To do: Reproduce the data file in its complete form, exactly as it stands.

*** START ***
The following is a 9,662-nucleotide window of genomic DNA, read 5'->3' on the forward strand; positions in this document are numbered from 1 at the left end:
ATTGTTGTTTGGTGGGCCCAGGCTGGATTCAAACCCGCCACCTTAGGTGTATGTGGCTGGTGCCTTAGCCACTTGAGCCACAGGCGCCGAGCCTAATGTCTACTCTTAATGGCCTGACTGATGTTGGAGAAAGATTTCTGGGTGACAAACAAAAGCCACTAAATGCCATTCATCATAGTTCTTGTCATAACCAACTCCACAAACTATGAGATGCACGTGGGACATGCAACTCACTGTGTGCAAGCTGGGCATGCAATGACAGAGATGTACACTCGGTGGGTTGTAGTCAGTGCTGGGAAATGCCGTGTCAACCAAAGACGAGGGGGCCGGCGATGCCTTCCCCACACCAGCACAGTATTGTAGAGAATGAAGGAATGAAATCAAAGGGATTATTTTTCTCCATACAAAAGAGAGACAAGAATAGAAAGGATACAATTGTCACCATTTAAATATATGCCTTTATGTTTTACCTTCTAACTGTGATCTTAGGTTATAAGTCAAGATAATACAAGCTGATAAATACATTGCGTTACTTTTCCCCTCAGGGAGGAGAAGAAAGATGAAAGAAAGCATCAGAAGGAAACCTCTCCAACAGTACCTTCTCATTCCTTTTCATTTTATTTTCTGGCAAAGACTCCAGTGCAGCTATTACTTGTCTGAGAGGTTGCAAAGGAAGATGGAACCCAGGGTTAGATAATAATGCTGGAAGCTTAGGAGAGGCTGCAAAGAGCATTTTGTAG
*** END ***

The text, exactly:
The following is a 9,662-nucleotide window of genomic DNA, read 5'->3' on the forward strand; positions in this document are numbered from 1 at the left end:
ATTGTTGTTTGGTGGGCCCAGGCTGGATTCAAACCCGCCACCTTAGGTGTATGTGGCTGGTGCCTTAGCCACTTGAGCCACAGGCGCCGAGCCTAATGTCTACTCTTAATGGCCTGACTGATGTTGGAGAAAGATTTCTGGGTGACAAACAAAAGCCACTAAATGCCATTCATCATAGTTCTTGTCATAACCAACTCCACAAACTATGAGATGCACGTGGGACATGCAACTCACTGTGTGCAAGCTGGGCATGCAATGACAGAGATGTACACTCGGTGGGTTGTAGTCAGTGCTGGGAAATGCCGTGTCAACCAAAGACGAGGGGGCCGGCGATGCCTTCCCCACACCAGCACAGTATTGTAGAGAATGAAGGAATGAAATCAAAGGGATTATTTTTCTCCATACAAAAGAGAGACAAGAATAGAAAGGATACAATTGTCACCATTTAAATATATGCCTTTATGTTTTACCTTCTAACTGTGATCTTAGGTTATAAGTCAAGATAATACAAGCTGATAAATACATTGCGTTACTTTTCCCCTCAGGGAGGAGAAGAAAGATGAAAGAAAGCATCAGAAGGAAACCTCTCCAACAGTACCTTCTCATTCCTTTTCATTTTATTTTCTGGCAAAGACTCCAGTGCAGCTATTACTTGTCTGAGAGGTTGCAAAGGAAGATGGAACCCAGGGTTAGATAATAATGCTGGAAGCTTAGGAGAGGCTGCAAAGAGCATTTTGTAG